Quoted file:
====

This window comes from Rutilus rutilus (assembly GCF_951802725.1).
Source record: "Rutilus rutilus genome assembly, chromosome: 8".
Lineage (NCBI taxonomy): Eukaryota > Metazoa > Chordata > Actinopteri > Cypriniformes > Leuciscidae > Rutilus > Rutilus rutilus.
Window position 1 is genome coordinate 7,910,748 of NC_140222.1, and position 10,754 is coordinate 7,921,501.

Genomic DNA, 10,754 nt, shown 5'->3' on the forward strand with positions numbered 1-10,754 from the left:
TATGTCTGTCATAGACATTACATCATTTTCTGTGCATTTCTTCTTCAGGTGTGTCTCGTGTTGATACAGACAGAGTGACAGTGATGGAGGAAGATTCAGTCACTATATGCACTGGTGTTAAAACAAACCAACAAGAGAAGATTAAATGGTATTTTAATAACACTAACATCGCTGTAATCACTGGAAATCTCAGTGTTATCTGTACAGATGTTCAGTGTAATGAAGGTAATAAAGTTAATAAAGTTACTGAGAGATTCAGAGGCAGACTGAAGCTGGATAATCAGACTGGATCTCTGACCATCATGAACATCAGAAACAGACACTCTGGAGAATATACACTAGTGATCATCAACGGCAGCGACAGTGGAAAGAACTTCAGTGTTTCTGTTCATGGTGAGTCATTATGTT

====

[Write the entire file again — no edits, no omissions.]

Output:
This window comes from Rutilus rutilus (assembly GCF_951802725.1).
Source record: "Rutilus rutilus genome assembly, chromosome: 8".
Lineage (NCBI taxonomy): Eukaryota > Metazoa > Chordata > Actinopteri > Cypriniformes > Leuciscidae > Rutilus > Rutilus rutilus.
Window position 1 is genome coordinate 7,910,748 of NC_140222.1, and position 10,754 is coordinate 7,921,501.

Genomic DNA, 10,754 nt, shown 5'->3' on the forward strand with positions numbered 1-10,754 from the left:
TATGTCTGTCATAGACATTACATCATTTTCTGTGCATTTCTTCTTCAGGTGTGTCTCGTGTTGATACAGACAGAGTGACAGTGATGGAGGAAGATTCAGTCACTATATGCACTGGTGTTAAAACAAACCAACAAGAGAAGATTAAATGGTATTTTAATAACACTAACATCGCTGTAATCACTGGAAATCTCAGTGTTATCTGTACAGATGTTCAGTGTAATGAAGGTAATAAAGTTAATAAAGTTACTGAGAGATTCAGAGGCAGACTGAAGCTGGATAATCAGACTGGATCTCTGACCATCATGAACATCAGAAACAGACACTCTGGAGAATATACACTAGTGATCATCAACGGCAGCGACAGTGGAAAGAACTTCAGTGTTTCTGTTCATGGTGAGTCATTATGTT